(CNN)Senate Judiciary Committee Republicans are plowing ahead with their plan to pass a bill out of the committee that would protect special counsel Robert Mueller, despite Majority Leader Mitch McConnell's vow not to put the measure on the Senate floor.
Grassley on special counsel bill: McConnell's views 'do not govern' his committee
Senate Judiciary Chairman Chuck Grassley, an Iowa Republican, put the bill on his committee's agenda for a markup Thursday, which under the panel's rules means it will it will come before the committee next week.
Grassley said that he was unconcerned about McConnell's vow that he wouldn't bring the bill to the floor, saying it was irrelevant to his committee's work.
"Obviously the views of the majority leader are important to consider, but they do not govern what happens here in the Judiciary Committee," Grassley said. "If consideration on the floor was the standard for approving a bill in committee or not, we wouldn't probably be moving any bills out of this committee."
The bill, which was co-authored by Republican Sens. Thom Tillis of North Carolina and Lindsey Graham of South Carolina and Democratic Sens. Chris Coons of Delaware and Cory Booker of New Jersey, would make it harder for President Donald Trump to fire Mueller by allowing Mueller to seek a 10-day expedited judicial review if he's dismissed.
The legislation is seen as a potential buffer against concerns that Trump will try to fire Mueller or Deputy Attorney General Rod Rosenstein, who oversees Mueller's probe.
The measure is on the Judiciary Committee's agenda for Thursday, but due to the panel's rules the bill will be marked up the following week.
Tillis and Graham, the bill's Republican sponsors, say they think the committee should pass the measure even if McConnell doesn't plan to put it on the floor.
"The committee is doing what we think needs to be done, and let the leader do what he thinks needs to be done," Graham said.
Tillis suggested that McConnell could be eventually convinced to change course.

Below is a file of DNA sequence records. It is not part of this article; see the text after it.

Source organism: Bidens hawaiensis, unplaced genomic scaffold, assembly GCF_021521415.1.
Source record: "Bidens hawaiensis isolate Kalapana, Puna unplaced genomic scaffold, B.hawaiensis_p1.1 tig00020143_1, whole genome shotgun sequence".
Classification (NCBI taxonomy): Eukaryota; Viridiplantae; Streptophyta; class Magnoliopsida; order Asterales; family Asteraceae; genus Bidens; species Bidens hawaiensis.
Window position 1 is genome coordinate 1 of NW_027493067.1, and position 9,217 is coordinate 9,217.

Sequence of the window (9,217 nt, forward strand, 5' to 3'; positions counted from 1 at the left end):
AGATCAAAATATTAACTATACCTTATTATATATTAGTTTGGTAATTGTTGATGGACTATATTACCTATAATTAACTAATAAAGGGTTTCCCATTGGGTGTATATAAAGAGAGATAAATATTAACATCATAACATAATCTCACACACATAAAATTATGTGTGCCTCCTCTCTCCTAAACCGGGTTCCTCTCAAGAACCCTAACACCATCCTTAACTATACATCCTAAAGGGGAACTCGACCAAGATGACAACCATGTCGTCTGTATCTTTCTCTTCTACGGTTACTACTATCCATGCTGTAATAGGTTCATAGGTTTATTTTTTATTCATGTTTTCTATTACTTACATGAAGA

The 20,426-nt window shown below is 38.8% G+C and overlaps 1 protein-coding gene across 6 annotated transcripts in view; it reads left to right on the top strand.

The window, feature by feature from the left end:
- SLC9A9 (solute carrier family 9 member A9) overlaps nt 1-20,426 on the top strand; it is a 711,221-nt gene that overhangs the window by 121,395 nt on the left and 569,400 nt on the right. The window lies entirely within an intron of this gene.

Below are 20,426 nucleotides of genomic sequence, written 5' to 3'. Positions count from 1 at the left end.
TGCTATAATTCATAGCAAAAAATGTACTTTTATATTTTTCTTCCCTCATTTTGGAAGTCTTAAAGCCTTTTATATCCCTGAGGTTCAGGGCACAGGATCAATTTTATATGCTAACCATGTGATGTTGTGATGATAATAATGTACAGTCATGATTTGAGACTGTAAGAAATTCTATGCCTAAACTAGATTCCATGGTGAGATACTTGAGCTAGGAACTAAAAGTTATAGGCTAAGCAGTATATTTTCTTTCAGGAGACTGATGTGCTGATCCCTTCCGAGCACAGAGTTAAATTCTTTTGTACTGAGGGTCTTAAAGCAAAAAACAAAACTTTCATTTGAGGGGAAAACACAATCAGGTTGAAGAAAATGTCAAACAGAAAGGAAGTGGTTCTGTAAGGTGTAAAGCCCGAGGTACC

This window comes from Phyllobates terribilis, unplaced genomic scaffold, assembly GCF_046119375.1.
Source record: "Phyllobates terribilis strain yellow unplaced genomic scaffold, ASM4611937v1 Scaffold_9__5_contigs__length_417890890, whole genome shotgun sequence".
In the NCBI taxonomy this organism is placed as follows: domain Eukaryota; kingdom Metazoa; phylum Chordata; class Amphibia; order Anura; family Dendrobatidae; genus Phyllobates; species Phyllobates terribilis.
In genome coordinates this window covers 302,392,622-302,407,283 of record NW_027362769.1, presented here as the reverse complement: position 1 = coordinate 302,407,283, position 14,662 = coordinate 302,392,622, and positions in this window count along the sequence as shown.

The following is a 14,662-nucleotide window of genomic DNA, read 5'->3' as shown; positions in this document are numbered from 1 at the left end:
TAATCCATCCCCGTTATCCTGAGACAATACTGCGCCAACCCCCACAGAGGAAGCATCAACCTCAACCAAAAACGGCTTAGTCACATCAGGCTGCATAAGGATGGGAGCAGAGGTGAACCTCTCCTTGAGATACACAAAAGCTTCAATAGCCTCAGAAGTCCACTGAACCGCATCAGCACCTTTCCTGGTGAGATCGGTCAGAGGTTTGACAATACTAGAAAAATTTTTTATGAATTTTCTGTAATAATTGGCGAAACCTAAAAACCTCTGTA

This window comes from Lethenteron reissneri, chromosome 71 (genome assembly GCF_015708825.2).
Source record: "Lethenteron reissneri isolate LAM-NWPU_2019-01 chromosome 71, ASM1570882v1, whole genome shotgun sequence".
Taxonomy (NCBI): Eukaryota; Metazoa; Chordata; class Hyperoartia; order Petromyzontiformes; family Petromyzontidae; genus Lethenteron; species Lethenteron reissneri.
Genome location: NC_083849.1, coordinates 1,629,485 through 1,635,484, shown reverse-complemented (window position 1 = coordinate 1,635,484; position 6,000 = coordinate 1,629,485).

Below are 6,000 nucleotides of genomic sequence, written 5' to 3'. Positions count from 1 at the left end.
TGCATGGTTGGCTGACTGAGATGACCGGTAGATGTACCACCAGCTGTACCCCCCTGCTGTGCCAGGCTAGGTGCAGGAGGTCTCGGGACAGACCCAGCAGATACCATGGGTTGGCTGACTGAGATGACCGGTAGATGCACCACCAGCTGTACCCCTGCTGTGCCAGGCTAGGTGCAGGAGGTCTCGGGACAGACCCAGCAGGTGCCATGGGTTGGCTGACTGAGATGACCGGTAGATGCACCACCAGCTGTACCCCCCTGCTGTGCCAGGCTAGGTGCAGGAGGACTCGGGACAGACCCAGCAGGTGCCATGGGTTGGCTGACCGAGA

"It's on us to get the votes and then talk to the leader," Tillis said. "If I were the leader I wouldn't bring a bill to the floor that I didn't think had a realistic chance of passing."
McConnell said in a Fox News interview Tuesday that he wouldn't put the bill on the floor.
"I don't think he should fire Mueller and I don't think he's going to," the Kentucky Republican said in the interview. "So this is a piece of legislation that isn't necessary, in my judgment."
While the bill is bipartisan, a planned amendment from Grassley has Democrats concerned that he's going to try to undercut the bill, although Republicans say those concerns are unfounded. A Republican aide said the amendment, which hasn't been released, would add reporting requirements to Congress, including notifications about changes to the probe's scope and notice of the special counsel's firing.
Grassley said he showed a copy of the amendment to the bill's sponsors and California Sen. Dianne Feinstein, the top Democrat on the panel, ahead of Thursday's meeting, and he planned to provide it to the full committee membership later Thursday.
Feinstein said that some proposed changes appeared to be acceptable, but she still had concerns about requiring law enforcement officials to report prosecutorial decisions during an ongoing investigation.
Leaving the hearing, Feinstein said she was six pages through the 21-page amendment, and wanted to finish reading it before commenting further.
Grassley pushed back on Democratic criticisms that he was trying to undercut the bill or Mueller's probe. Grassley said some have suggested there's a "big conspiracy on my part to jump the bill."
"And I don't know how to conspire," he said before gaveling the hearing to a close.
This story has been updated to include additional developments.